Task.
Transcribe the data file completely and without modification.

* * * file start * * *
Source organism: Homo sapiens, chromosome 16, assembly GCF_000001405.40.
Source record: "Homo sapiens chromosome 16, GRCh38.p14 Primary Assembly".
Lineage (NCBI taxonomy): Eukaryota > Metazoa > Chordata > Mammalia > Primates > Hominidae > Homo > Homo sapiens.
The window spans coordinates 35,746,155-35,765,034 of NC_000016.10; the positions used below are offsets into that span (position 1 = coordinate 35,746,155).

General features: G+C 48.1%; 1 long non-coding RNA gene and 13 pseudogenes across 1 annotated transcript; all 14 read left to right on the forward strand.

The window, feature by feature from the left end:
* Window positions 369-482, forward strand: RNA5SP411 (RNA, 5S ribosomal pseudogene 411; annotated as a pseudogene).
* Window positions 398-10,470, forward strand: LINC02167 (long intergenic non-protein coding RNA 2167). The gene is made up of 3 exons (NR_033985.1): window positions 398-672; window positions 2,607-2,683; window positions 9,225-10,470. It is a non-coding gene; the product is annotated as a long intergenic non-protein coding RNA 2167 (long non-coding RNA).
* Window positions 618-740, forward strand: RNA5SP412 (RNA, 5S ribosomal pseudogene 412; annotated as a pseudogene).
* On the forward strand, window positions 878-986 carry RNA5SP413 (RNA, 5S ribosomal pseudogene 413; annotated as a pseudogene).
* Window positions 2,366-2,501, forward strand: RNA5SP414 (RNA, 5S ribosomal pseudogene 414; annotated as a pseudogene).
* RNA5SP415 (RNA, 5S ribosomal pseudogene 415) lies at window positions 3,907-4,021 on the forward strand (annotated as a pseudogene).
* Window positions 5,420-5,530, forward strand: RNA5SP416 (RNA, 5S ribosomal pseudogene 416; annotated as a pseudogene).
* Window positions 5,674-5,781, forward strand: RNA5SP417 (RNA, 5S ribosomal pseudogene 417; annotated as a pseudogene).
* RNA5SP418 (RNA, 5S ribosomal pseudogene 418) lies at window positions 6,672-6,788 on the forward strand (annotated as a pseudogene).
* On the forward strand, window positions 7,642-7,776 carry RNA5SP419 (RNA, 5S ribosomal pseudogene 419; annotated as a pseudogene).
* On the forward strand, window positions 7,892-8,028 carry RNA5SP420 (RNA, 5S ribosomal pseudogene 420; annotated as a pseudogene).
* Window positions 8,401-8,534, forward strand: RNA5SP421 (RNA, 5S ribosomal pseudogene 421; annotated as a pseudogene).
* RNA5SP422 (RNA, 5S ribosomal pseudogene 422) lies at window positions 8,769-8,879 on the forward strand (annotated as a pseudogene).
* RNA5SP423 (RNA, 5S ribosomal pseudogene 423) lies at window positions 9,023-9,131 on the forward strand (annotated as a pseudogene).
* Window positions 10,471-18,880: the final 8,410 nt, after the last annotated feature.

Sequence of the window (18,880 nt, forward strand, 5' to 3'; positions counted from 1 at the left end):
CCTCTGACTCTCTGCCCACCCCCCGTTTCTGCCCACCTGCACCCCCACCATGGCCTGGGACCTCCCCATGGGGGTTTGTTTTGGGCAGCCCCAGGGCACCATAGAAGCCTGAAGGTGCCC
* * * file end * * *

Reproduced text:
Source organism: Homo sapiens, chromosome 16, assembly GCF_000001405.40.
Source record: "Homo sapiens chromosome 16, GRCh38.p14 Primary Assembly".
Lineage (NCBI taxonomy): Eukaryota > Metazoa > Chordata > Mammalia > Primates > Hominidae > Homo > Homo sapiens.
The window spans coordinates 35,746,155-35,765,034 of NC_000016.10; the positions used below are offsets into that span (position 1 = coordinate 35,746,155).

General features: G+C 48.1%; 1 long non-coding RNA gene and 13 pseudogenes across 1 annotated transcript; all 14 read left to right on the forward strand.

The window, feature by feature from the left end:
* Window positions 369-482, forward strand: RNA5SP411 (RNA, 5S ribosomal pseudogene 411; annotated as a pseudogene).
* Window positions 398-10,470, forward strand: LINC02167 (long intergenic non-protein coding RNA 2167). The gene is made up of 3 exons (NR_033985.1): window positions 398-672; window positions 2,607-2,683; window positions 9,225-10,470. It is a non-coding gene; the product is annotated as a long intergenic non-protein coding RNA 2167 (long non-coding RNA).
* Window positions 618-740, forward strand: RNA5SP412 (RNA, 5S ribosomal pseudogene 412; annotated as a pseudogene).
* On the forward strand, window positions 878-986 carry RNA5SP413 (RNA, 5S ribosomal pseudogene 413; annotated as a pseudogene).
* Window positions 2,366-2,501, forward strand: RNA5SP414 (RNA, 5S ribosomal pseudogene 414; annotated as a pseudogene).
* RNA5SP415 (RNA, 5S ribosomal pseudogene 415) lies at window positions 3,907-4,021 on the forward strand (annotated as a pseudogene).
* Window positions 5,420-5,530, forward strand: RNA5SP416 (RNA, 5S ribosomal pseudogene 416; annotated as a pseudogene).
* Window positions 5,674-5,781, forward strand: RNA5SP417 (RNA, 5S ribosomal pseudogene 417; annotated as a pseudogene).
* RNA5SP418 (RNA, 5S ribosomal pseudogene 418) lies at window positions 6,672-6,788 on the forward strand (annotated as a pseudogene).
* On the forward strand, window positions 7,642-7,776 carry RNA5SP419 (RNA, 5S ribosomal pseudogene 419; annotated as a pseudogene).
* On the forward strand, window positions 7,892-8,028 carry RNA5SP420 (RNA, 5S ribosomal pseudogene 420; annotated as a pseudogene).
* Window positions 8,401-8,534, forward strand: RNA5SP421 (RNA, 5S ribosomal pseudogene 421; annotated as a pseudogene).
* RNA5SP422 (RNA, 5S ribosomal pseudogene 422) lies at window positions 8,769-8,879 on the forward strand (annotated as a pseudogene).
* RNA5SP423 (RNA, 5S ribosomal pseudogene 423) lies at window positions 9,023-9,131 on the forward strand (annotated as a pseudogene).
* Window positions 10,471-18,880: the final 8,410 nt, after the last annotated feature.

Sequence of the window (18,880 nt, forward strand, 5' to 3'; positions counted from 1 at the left end):
CCTCTGACTCTCTGCCCACCCCCCGTTTCTGCCCACCTGCACCCCCACCATGGCCTGGGACCTCCCCATGGGGGTTTGTTTTGGGCAGCCCCAGGGCACCATAGAAGCCTGAAGGTGCCC